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Working with Washington on economic, environmental challenges

By Staff | Jul 2, 2010

 

On May 3, I traveled to Washington, D.C. to represent the citizens of Sanibel at the "Good Jobs, Green Jobs" National Conference. As a Director of the Florida Municipal League Board and Lee County Municipal Planing Organization, I was selected to serve as a delegate at this conference at no expense to our taxpayers.

While in Washington for the conference, I also had an opportunity to meet with members of Congress to discuss off-shore drilling and other environmental issues important to Sanibel.

 

The three-day environmental conference focused on transportation, improving energy efficiency and 21st century jobs. The conference joined hundreds of leaders from across the country to discus these issues with members of Congress.

The keynote speakers included Speaker of the House Nancy Pelosi, Secretary of Energy Dr. Steven Chu, the Secretary of Interior Ken Salazar and Secretary of Labor Hilda L. Solis.

Other speakers I heard and met were Senator John Kerry, the Governors of Colorado Bill Ritter, Jr. and of Pennsylvania, Ed Rendell. Our discussions were dedicated to the need for research and to educate legislators on the job-creating potential of environmentally sensitive initiatives.

 

The best speech I heard during the conference was presented by Carl Pope, Executive Chairman of the Sierra Club, especially in regards to his position on oil drilling.

 

In addition to the general sessions, I focused on attending several workshops on rail transportation. We should all be aware that:

 

• America’s need for freight transportation will increase dramatically in coming years.

 

• The U.S. Department of Transportation has projected that freight transportation demand will rise 92 percent from 2002 levels by 2035.

 

• American shippers and consumers have caught on to the tremendous benefits of moving freight by rail. They recognize that it is the most affordable, efficient, and environmentally responsible way to move goods.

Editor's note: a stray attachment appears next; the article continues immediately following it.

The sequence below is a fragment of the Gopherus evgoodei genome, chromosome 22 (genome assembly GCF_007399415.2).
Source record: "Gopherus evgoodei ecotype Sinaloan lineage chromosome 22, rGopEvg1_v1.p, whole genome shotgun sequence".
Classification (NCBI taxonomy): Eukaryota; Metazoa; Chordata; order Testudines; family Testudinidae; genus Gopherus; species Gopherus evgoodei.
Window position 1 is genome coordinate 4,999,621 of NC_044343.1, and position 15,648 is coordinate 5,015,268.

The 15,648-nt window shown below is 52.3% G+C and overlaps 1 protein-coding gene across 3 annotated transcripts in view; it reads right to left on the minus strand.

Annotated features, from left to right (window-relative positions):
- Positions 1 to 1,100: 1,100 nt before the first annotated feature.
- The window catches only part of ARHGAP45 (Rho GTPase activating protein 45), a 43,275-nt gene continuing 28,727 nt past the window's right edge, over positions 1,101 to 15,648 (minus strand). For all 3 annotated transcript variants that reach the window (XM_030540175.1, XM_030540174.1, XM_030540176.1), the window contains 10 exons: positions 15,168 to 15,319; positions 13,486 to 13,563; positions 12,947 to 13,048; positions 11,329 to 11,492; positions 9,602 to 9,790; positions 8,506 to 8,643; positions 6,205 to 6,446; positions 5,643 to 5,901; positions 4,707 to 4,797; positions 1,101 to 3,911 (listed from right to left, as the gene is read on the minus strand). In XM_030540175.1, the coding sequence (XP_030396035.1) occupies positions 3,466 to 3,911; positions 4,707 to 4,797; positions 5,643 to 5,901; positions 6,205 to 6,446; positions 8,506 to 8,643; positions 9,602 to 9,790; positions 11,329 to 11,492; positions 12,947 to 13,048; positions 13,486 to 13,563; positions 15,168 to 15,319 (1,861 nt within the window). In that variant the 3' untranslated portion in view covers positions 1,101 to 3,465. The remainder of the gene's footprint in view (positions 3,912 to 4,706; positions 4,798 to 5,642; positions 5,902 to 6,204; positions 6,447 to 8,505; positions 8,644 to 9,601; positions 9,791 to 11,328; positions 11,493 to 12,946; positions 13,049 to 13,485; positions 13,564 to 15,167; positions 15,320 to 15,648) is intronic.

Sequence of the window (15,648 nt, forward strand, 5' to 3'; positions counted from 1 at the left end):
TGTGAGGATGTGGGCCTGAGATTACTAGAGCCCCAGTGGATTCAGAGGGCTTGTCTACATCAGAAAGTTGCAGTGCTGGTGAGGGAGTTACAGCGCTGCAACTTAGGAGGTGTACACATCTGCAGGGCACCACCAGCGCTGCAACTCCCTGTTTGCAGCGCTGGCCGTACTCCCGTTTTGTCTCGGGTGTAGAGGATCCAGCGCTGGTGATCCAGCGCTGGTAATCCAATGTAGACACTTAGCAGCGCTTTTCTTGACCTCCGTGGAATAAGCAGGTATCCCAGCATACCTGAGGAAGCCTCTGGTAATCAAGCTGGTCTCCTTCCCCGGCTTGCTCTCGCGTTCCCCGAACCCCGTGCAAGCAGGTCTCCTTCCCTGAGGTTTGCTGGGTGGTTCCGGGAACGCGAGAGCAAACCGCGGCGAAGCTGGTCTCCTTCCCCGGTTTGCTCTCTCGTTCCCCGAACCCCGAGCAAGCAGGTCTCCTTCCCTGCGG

That’s why the demand for rail service has grown substantially in recent years. 25 years ago, 20 percent of rail tracks were operated by railroads in bankruptcy. Now, because of balanced rail regulation, recent years have been among the most productive in railroad history, and their biggest challenge is preparing for a coming spike in demand.

 

• Without additional investment, 30 percent of America’s primary rail miles will be in overuse by 2035, according to the study. Overuse would cause severe congestion-causing gridlock throughout the U.S., and shifting freight back onto our highways.

 

• A cleaner environment (freight trains pollute one-third as much as trucks).

 

• More fuel efficiency (a freight train can move a ton of freight an average of 457 miles per gallon of diesel fuel, nearly four times as far as a truck).

 

• Less traffic on our nation’s highways (a single intermodal train can haul 280 truck trailers).

 

I do believe it is an environmental priority for Florida and our country to connect our communities by light rail to move passengers and freight.

 

While attending the conference, I also visited one-on-one with members of Florida’s Congressional Delegation — Bill Young of St. Petersburg, Connie Mack, and Corrine Brown of Jacksonville — to discuss the Deepwater Horizon tragedy and the City of Sanibel’s position opposing drilling for oil in Florida waters. I also met with the staff of seven other members of Congress.

 

It is always an honor and pleasure representing our fine citizens. However, now when we are facing such tremendous economic and environmental challenges, it is critical we work together at all levels of government to protect Sanibel, our State and our waters.